When we last visited the Chipotle Mexican Grill saga, the issue was the inability of the food chain to find any Latino writers to feature on their writer-decorated packaging.
Have they learned? An observant blogger and Mayan art geek in Philadelphia visited a Center City Chipotle Mexican Grill location and did a quick double-take when he saw the bas-relief artwork on the walls.
Here’s how University of Pennsylvania grad student Taylor Jones tells the story:
Like most people, I enjoy burritos.
Unlike most people, I also enjoy learning about ancient hieroglyphic writing systems, because I’m Indiana—er—Language Jones.
A while back, I bought Stone & Zender’s Reading Maya Art: A Heiroglyphic Guide to Ancient Maya Painting and Sculpture, and borrowed or checked out a number of similar books from the library. I skimmed and enjoyed them, and then returned them.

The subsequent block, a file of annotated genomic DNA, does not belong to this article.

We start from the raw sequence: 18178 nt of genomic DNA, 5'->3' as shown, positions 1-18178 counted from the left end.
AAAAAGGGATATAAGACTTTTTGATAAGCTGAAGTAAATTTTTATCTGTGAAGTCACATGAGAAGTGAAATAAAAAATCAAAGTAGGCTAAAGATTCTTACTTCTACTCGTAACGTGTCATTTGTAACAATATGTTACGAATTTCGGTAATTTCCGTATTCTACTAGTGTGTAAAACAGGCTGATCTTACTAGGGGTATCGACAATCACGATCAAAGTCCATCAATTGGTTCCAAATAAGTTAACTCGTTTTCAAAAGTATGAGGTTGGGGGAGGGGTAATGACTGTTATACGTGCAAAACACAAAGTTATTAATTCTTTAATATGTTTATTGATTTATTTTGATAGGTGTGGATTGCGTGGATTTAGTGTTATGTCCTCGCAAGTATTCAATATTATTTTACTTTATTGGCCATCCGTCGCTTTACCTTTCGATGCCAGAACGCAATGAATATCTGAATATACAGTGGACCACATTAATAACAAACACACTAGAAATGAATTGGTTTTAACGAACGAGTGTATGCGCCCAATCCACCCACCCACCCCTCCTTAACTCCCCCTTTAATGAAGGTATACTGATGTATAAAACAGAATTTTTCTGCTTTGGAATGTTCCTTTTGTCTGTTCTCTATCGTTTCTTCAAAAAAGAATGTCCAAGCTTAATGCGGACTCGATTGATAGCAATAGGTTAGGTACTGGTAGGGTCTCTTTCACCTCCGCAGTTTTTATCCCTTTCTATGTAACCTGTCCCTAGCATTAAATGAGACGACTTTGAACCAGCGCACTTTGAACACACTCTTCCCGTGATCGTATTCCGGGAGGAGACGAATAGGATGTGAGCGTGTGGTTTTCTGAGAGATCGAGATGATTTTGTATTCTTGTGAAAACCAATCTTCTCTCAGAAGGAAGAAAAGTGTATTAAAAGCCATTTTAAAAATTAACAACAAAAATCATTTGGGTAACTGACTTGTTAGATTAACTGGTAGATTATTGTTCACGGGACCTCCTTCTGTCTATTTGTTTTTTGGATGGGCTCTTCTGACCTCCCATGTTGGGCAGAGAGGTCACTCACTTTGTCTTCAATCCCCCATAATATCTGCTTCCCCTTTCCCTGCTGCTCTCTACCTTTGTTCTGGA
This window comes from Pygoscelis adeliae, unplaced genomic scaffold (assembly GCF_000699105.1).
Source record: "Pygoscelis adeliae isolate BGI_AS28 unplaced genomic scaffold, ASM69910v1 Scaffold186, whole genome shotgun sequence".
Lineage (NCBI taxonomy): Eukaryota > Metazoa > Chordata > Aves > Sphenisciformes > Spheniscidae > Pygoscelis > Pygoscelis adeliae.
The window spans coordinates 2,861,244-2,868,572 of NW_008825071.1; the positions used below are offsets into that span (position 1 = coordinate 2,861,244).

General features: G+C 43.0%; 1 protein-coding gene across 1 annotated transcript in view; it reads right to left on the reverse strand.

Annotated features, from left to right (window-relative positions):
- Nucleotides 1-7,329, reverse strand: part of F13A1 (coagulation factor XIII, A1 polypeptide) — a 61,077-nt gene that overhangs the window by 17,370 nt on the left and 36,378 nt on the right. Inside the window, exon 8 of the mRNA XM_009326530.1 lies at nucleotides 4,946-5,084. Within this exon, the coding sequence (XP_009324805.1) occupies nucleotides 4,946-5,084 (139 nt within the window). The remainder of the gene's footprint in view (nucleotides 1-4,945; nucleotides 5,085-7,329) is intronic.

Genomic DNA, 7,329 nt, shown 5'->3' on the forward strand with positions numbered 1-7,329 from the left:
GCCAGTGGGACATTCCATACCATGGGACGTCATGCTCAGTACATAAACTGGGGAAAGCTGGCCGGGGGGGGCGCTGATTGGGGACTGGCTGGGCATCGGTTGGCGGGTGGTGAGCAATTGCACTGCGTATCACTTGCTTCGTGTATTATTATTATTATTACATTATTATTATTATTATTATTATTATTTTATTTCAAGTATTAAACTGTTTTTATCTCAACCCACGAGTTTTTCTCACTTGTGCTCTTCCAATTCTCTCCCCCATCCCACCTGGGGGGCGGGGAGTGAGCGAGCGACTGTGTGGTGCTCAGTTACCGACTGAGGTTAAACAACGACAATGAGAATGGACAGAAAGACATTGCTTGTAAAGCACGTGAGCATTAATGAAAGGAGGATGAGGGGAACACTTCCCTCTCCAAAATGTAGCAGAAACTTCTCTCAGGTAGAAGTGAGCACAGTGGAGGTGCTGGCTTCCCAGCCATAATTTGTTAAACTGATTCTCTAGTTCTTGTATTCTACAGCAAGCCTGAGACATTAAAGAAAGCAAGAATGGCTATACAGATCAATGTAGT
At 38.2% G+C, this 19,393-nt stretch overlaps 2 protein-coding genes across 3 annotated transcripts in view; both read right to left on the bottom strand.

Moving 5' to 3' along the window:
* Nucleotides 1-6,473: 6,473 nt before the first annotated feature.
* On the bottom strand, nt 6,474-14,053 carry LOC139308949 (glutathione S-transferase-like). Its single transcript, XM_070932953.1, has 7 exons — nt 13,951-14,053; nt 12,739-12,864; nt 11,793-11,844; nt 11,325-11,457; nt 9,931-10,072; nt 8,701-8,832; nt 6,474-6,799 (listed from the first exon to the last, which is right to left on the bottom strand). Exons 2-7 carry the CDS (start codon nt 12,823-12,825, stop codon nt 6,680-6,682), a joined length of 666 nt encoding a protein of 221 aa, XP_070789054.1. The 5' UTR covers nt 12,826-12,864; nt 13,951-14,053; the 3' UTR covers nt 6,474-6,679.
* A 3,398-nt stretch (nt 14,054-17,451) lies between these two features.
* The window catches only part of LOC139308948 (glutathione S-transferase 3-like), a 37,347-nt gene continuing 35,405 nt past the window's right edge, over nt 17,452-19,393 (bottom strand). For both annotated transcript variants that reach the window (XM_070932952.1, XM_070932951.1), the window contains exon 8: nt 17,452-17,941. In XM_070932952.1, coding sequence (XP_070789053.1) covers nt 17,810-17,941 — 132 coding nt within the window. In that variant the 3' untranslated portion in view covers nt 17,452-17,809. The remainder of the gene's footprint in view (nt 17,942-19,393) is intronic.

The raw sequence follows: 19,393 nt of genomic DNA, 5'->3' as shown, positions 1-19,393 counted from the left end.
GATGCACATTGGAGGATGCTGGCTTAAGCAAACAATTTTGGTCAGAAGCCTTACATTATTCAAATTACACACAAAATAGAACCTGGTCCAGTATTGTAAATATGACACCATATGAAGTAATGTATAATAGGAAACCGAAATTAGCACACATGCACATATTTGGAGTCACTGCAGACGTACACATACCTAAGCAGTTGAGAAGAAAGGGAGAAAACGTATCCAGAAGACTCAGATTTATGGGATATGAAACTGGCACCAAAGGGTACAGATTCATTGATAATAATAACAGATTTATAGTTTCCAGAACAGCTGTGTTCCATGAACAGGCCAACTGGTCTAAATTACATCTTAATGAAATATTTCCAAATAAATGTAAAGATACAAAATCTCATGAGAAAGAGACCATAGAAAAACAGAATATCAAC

Stone & Zender took a place on my bookshelf and I moved on to other things, not anticipating I’d be able to see the Mayan ruins in Mexico any time soon.
Then it happened.
I went to a Chipotle in Philadelphia, looked at the wall, and realized their design was more than just decoration. There, looking back at me, was K’awiil, also known as God K, the “most ubiquitous god in Classic Maya art.” Next to K’awiil was a glyph representing a lord, possibily Juun Ajaw, one of the Hero Twins. All over the wall was seeing bits and pieces of legible, decipherable Classic era Mayan art. Here, the glyph for mountain. There, a shark.
Jone’s quest (the blog entry is called Language Jones and the Temple of … Burritos) continues as he tries to track down the pseudo-Mayan artwork and then actually uses his elite hieroglyphic skills to translate the art on Chipotle’s walls.